Important developments made by Muslim logicians included the development of "Avicennian logic" as a replacement of Aristotelian logic. Avicenna's system of logic was responsible for the introduction of hypothetical syllogism,[9] temporal modal logic,[10][11] and inductive logic.[12][13] Other important developments in Islamic philosophy include the development of a strict science of citation, the isnad or "backing", and the development of a scientific method of open inquiry to disprove claims, the ijtihad, which could be generally applied to many types of questions.

ReferencesEdit

  1. H. F. J. Horstmanshoff, Marten Stol, Cornelis Tilburg (2004), Magic and Rationality in Ancient Near Eastern and Graeco-Roman Medicine, p. 99, Brill Publishers, ISBN 9004136665.
  2. D. Brown (2000), Mesopotamian Planetary Astronomy-Astrology , Styx Publications, ISBN 9056930362.
  3. Giorgio Buccellati (1981), "Wisdom and Not: The Case of Mesopotamia", Journal of the American Oriental Society 101 (1), p. 35-47 [43].
  4. Furley, David. 2003. 'Rationality among the Greeks and Romans'. In The Gale Group, Dictionary of the history of ideas. University of Virginia Library. [1]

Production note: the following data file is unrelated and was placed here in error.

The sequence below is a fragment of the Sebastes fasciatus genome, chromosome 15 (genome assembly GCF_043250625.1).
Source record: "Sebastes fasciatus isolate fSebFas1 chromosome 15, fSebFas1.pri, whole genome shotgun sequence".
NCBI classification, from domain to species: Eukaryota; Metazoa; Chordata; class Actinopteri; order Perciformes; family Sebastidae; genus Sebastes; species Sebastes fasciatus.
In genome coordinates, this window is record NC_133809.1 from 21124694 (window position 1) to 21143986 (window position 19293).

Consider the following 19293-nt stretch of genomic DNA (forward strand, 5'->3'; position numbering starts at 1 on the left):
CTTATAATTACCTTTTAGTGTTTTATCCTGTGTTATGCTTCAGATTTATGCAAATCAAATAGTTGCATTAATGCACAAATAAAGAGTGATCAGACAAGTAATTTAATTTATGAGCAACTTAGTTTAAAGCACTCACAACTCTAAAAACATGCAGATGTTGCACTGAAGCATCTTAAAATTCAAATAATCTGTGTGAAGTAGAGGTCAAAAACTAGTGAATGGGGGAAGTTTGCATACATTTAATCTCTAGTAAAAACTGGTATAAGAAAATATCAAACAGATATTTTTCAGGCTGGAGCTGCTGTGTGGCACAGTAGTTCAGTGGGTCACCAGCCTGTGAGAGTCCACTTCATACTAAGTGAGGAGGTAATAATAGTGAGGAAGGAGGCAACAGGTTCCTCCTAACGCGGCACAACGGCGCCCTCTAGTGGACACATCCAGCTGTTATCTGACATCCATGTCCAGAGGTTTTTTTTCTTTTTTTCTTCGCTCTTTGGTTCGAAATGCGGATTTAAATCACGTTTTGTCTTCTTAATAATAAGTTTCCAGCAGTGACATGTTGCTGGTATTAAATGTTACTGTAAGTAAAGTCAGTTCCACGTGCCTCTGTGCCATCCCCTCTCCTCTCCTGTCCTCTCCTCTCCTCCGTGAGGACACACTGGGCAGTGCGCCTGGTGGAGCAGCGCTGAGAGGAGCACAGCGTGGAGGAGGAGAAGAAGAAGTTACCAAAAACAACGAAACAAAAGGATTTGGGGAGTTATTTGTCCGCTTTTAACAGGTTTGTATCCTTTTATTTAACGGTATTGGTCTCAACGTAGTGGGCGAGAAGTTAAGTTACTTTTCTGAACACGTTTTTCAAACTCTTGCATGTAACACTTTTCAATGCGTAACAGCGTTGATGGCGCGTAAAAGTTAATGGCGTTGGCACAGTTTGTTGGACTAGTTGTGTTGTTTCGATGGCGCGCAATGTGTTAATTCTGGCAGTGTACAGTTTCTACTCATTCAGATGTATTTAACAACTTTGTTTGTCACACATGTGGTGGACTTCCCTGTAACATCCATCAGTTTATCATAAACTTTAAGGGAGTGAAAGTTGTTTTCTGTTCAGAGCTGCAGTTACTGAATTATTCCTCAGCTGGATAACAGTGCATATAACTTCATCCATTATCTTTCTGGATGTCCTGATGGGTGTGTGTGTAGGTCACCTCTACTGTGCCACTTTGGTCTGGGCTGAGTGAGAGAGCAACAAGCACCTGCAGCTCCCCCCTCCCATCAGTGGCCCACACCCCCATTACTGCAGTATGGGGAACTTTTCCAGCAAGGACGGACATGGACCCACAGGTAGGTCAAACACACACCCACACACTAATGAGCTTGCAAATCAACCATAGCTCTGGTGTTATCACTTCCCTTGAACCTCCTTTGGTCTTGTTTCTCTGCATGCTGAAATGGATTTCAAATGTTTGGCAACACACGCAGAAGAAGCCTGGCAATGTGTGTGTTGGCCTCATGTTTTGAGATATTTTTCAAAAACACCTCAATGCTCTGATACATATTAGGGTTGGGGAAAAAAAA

5. Furley, David. 2003. 'Rationality among the Greeks and Romans'. In The Gale Group, Dictionary of the history of ideas. University of Virginia Library. [2]
  6. Aristotle. 350 B.C.E. Robin Smith (transl.). 1989. Prior Analytics. Indianapolis, Indiana: Hackett Publishing.
  7. Aristotle. 350 B.C.E. Robin Smith (transl.). 1989. Prior Analytics. Indianapolis, Indiana: Hackett Publishing: A2:7
  8. Aristotle. 350 B.C.E. Robin Smith (transl.). 1989. Prior Analytics. Indianapolis, Indiana: Hackett Publishing: A2:14-26
  9. Lenn Evan Goodman (2003), Islamic Humanism, p. 155, Oxford University Press, ISBN 0195135806.
  10. History of logic: Arabic logic, Encyclopædia Britannica.
  11. Dr. Lotfollah Nabavi, Sohrevardi's Theory of Decisive Necessity and kripke's QSS System, Journal of Faculty of Literature and Human Sciences.
  12. Science and Muslim Scientists, Islam Herald.
  13. Wael B. Hallaq (1993), Ibn Taymiyya Against the Greek Logicians, p. 48. Oxford University Press, ISBN 0198240430.